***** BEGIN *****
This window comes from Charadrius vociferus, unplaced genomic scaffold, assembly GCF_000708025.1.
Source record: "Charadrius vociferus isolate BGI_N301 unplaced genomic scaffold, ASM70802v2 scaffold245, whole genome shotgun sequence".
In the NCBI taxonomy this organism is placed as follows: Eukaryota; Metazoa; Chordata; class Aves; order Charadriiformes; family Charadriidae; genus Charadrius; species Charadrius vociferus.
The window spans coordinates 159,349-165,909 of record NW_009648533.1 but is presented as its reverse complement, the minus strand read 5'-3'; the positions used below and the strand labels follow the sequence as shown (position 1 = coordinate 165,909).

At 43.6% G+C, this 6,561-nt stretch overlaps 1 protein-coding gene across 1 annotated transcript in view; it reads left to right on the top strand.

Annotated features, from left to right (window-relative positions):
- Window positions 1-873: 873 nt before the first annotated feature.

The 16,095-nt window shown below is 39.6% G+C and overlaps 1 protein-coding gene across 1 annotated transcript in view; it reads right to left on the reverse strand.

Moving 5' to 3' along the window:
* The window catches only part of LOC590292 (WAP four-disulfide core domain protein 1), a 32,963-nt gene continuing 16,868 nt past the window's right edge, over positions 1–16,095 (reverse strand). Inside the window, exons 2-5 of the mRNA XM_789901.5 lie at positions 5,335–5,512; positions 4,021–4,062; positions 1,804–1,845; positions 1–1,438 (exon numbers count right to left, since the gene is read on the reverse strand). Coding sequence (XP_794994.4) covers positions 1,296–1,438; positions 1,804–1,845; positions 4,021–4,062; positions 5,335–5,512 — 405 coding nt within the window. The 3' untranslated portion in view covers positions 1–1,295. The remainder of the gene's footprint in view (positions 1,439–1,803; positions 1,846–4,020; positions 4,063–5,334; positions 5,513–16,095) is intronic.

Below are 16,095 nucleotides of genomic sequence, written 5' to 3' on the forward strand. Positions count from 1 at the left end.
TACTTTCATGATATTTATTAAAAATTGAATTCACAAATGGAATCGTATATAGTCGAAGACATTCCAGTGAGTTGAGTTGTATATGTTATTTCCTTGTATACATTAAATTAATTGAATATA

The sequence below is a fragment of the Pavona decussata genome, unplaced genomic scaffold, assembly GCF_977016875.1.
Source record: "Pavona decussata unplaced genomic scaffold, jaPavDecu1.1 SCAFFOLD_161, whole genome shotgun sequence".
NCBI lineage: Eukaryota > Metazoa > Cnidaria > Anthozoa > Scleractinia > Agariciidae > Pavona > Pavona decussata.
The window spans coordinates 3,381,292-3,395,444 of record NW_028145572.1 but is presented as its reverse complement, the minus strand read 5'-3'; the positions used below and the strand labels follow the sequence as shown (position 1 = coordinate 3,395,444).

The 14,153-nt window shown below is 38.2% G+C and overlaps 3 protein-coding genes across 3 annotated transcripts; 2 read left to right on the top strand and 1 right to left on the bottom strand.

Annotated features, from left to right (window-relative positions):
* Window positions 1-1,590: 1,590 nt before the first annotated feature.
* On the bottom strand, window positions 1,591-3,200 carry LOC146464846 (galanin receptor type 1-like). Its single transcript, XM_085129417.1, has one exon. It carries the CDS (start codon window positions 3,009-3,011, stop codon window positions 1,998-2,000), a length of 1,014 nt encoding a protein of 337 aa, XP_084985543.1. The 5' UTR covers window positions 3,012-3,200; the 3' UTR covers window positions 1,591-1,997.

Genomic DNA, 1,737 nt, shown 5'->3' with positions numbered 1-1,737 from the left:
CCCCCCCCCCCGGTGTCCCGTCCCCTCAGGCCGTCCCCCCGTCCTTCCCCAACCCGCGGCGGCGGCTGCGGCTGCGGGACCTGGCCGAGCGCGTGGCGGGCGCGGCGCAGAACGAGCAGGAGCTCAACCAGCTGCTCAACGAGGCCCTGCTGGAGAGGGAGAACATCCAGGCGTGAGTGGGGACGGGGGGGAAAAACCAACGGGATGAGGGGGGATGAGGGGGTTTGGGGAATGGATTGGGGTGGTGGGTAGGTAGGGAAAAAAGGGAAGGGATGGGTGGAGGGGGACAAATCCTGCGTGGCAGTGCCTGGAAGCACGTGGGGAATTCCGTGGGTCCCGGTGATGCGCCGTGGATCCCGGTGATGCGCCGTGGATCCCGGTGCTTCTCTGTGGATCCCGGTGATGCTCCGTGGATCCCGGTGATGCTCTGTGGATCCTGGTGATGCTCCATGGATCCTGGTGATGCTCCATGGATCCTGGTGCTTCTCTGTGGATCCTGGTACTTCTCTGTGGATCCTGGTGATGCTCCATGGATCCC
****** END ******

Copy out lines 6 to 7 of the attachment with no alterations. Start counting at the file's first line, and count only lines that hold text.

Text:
Annotated features, from left to right (window-relative positions):
- Window positions 1-873: 873 nt before the first annotated feature.